Egdon Resources plc (AIM:EDR) is pleased to announce the results of an independent evaluation by RPS Energy (“RPS”) of the potential shale-gas resources in the Company’s onshore U.K. East Midland licences PEDL139 and PEDL140 (the “Licences”) where the Company holds 13.5% interests.
RPS has reviewed the available data in the Licences and made an assessment of potential gas volumes and geological chance of success based on analogous shale-gas plays in the USA. The Licences are located in Lincolnshire and cover an area which is underlain by the Gainsborough Trough, a geological basin which contains a 125 metre thick sequence of the Carboniferous age Pendleian Shale at a depth of over 2000 metres. The Pendleian Shale is the approximate age equivalent of parts of the Bowland Shale which is the principal shale-gas reservoir target under evaluation in the Bowland Basin of North West England.
RPS estimates the mean net Egdon total gas in place (“GIIP”) as 1.76 trillion cubic feet of gas (“tcf”) within the Licences. A review of the surface and sub-surface access constraints in the area has resulted in an estimated mean net Egdon Accessible GIIP of 1.22 tcf. The net Egdon mean Prospective Resources(1) are estimated as 0.19 tcf based on recovery rates in analogous US plays. RPS estimates the geological chance of success to be 24%.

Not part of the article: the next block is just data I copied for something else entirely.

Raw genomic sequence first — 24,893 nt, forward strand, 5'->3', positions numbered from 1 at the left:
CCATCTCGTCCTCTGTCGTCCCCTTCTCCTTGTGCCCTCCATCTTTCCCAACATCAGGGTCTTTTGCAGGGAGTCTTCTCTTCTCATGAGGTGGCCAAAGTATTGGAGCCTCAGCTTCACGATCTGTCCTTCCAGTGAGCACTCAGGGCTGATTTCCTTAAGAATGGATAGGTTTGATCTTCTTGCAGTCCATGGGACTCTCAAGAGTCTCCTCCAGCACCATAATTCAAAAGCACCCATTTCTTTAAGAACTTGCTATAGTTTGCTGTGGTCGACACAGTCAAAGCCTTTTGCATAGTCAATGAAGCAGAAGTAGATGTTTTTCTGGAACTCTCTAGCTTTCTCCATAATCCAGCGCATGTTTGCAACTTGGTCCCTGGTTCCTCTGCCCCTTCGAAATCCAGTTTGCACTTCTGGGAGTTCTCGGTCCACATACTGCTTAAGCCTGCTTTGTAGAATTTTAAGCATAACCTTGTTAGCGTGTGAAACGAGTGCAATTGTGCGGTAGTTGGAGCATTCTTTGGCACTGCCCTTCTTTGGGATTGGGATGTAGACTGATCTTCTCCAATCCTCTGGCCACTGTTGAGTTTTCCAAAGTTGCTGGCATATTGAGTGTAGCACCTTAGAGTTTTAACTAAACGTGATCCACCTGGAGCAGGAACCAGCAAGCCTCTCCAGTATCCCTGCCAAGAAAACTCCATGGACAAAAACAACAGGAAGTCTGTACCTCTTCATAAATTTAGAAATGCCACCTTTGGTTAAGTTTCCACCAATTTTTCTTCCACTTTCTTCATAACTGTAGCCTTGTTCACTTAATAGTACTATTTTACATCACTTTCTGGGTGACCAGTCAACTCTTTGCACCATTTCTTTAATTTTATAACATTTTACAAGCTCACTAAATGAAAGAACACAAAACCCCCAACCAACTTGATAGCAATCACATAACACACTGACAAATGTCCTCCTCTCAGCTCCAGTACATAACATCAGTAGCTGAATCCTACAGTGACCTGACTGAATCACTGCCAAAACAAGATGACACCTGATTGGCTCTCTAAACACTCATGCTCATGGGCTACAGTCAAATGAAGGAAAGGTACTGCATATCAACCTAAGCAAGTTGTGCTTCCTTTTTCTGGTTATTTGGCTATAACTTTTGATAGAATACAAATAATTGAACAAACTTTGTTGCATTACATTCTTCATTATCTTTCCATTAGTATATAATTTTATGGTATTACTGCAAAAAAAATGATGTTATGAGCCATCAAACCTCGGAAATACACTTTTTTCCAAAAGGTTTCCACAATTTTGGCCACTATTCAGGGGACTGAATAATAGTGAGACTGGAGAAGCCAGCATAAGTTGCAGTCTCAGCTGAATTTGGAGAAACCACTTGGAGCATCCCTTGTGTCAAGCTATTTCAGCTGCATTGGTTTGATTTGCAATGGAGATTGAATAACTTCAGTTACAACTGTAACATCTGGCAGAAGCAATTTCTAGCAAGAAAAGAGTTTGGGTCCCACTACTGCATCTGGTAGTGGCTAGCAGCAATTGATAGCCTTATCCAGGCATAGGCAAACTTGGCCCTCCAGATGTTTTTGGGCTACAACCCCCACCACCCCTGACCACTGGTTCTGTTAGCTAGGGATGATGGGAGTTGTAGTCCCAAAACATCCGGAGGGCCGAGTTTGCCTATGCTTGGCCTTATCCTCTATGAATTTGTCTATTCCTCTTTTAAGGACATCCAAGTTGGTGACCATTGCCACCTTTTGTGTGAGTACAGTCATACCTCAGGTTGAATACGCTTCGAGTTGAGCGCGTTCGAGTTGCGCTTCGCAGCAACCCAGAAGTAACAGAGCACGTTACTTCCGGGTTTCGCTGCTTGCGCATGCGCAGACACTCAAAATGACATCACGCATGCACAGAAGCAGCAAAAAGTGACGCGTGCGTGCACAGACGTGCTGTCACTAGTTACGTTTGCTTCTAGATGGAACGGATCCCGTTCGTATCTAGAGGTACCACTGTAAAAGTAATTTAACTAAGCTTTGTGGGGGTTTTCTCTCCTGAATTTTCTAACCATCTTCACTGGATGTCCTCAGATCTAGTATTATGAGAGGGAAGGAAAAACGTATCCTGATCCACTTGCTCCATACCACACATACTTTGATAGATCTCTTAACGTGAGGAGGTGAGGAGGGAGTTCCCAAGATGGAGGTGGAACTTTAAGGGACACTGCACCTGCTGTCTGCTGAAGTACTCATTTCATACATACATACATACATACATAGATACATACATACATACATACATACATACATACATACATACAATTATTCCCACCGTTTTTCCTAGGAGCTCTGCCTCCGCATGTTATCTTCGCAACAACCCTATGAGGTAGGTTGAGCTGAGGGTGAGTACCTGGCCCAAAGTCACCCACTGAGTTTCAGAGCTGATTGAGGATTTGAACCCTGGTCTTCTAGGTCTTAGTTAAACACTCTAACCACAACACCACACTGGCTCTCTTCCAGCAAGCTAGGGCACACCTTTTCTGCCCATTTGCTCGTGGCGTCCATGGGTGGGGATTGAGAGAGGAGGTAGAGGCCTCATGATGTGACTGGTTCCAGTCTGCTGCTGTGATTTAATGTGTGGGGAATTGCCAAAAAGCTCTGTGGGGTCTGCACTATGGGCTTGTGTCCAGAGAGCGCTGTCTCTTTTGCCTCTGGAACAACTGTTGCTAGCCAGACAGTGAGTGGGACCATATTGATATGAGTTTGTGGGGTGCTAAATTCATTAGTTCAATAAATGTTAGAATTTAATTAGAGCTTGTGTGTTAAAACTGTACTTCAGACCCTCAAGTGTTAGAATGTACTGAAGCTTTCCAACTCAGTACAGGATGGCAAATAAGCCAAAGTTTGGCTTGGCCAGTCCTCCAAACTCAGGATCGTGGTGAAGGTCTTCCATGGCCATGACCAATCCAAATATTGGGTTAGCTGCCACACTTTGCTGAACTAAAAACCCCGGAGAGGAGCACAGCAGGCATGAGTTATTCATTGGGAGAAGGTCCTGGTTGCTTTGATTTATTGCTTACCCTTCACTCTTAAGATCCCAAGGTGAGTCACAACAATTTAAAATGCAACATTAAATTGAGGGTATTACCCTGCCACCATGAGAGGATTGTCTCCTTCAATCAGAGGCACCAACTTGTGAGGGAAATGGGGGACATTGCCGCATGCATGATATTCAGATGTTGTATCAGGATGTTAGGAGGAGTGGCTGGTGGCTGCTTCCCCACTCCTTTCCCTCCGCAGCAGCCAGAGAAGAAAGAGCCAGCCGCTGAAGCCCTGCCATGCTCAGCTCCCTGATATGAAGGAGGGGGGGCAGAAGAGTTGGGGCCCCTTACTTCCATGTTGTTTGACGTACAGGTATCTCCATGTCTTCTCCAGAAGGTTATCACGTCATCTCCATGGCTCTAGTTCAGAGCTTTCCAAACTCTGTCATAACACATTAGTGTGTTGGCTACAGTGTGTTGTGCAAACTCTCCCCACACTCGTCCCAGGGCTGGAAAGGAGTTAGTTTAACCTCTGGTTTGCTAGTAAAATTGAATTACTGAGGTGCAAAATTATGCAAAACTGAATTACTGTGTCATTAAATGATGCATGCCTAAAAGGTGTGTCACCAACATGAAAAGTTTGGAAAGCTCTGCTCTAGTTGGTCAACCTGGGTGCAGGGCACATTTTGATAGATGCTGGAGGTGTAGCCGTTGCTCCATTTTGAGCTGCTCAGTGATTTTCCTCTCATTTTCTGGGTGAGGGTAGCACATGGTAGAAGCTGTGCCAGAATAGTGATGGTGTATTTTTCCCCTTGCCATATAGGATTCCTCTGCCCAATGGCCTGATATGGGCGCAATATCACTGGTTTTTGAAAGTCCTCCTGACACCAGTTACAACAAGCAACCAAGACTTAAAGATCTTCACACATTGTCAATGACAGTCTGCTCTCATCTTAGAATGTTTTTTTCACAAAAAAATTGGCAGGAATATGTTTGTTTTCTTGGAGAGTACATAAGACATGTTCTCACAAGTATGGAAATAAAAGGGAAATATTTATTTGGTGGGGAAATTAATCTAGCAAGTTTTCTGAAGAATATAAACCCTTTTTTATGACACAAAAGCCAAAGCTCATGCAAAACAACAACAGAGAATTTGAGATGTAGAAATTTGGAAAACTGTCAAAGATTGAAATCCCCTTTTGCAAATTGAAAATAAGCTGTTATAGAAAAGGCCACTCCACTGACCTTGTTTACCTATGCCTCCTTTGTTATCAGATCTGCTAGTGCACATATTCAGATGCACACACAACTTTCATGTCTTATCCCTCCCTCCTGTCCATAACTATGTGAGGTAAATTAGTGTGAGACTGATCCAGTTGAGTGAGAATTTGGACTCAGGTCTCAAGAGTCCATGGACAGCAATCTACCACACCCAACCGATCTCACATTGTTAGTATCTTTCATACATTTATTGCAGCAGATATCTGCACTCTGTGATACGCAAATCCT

Egdon intends to evaluate the potential of the Licences through drilling a deep exploration well, which it is hoped will be undertaken during 2014 subject to obtaining all necessary consents and approvals. Egdon’s costs are carried through this work programme.
In addition to the Pendleian Shale, which is the subject of the RPS report, Egdon interprets potential for significant additional shale-gas resources in the underlying Carboniferous succession in the blocks that will be evaluated by any future drilling. Egdon is also evaluating the unconventional resource potential in certain of the Company’s other East Midlands licences.
Commenting on the report and recent government announcements in relation to shale-gas exploration, Mark Abbott, Managing Director of Egdon, said;
“Whilst recognising that we are still at an early exploration stage in these Licences, and indeed for UK unconventional resources in general, we are encouraged by the results of the RPS evaluation which indicate that the geological conditions appear favourable for the development of a potentially material shale-gas resource based on the currently available data and comparison with US analogues.
We welcome the announcements in December 2012 by the UK Government in relation to Gas Strategy, the setting up of the Office of Unconventional Gas and Oil, and the approval for restarting of shale-gas exploration in the UK. There is now a clear regulatory framework for the exploration of the UK’s unconventional oil and gas resources which have the potential to make a significant contribution to the UK’s economy and energy mix over the coming decades.
An executive summary of the report by RPS will be available for download from Egdon’s website.”
Note(1) Any development would have to take into account permitting, legal issues, environmental issues and availability of project finance, but RPS has not made a risk assessment of these factors. In addition RPS has made the assumption that adequate numbers of rigs and fraccing units will be available to drill and complete the large number of horizontal wells which would be required to fully develop the mean Prospective Resources estimated by RPS.